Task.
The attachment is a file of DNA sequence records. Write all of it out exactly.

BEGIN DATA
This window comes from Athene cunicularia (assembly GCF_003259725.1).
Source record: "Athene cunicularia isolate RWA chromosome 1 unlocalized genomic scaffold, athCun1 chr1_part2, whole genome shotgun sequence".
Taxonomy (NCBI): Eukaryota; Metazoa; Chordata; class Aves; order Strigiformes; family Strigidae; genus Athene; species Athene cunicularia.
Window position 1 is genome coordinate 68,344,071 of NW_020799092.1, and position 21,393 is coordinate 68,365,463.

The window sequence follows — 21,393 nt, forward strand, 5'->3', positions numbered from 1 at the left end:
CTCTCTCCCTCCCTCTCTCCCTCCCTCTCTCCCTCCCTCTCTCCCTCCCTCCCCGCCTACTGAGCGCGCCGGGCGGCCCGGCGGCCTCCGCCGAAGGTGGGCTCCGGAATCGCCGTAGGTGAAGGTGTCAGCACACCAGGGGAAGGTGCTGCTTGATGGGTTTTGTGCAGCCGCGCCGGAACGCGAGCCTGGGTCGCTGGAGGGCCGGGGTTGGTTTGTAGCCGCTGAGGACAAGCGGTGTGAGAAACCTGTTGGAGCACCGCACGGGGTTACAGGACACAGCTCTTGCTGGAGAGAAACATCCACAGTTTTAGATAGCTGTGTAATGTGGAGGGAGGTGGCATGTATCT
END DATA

This window comes from Athene cunicularia (assembly GCF_003259725.1).
Source record: "Athene cunicularia isolate RWA chromosome 1 unlocalized genomic scaffold, athCun1 chr1_part2, whole genome shotgun sequence".
Taxonomy (NCBI): Eukaryota; Metazoa; Chordata; class Aves; order Strigiformes; family Strigidae; genus Athene; species Athene cunicularia.
Window position 1 is genome coordinate 68,344,071 of NW_020799092.1, and position 21,393 is coordinate 68,365,463.

The window sequence follows — 21,393 nt, forward strand, 5'->3', positions numbered from 1 at the left end:
CTCTCTCCCTCCCTCTCTCCCTCCCTCTCTCCCTCCCTCTCTCCCTCCCTCCCCGCCTACTGAGCGCGCCGGGCGGCCCGGCGGCCTCCGCCGAAGGTGGGCTCCGGAATCGCCGTAGGTGAAGGTGTCAGCACACCAGGGGAAGGTGCTGCTTGATGGGTTTTGTGCAGCCGCGCCGGAACGCGAGCCTGGGTCGCTGGAGGGCCGGGGTTGGTTTGTAGCCGCTGAGGACAAGCGGTGTGAGAAACCTGTTGGAGCACCGCACGGGGTTACAGGACACAGCTCTTGCTGGAGAGAAACATCCACAGTTTTAGATAGCTGTGTAATGTGGAGGGAGGTGGCATGTATCT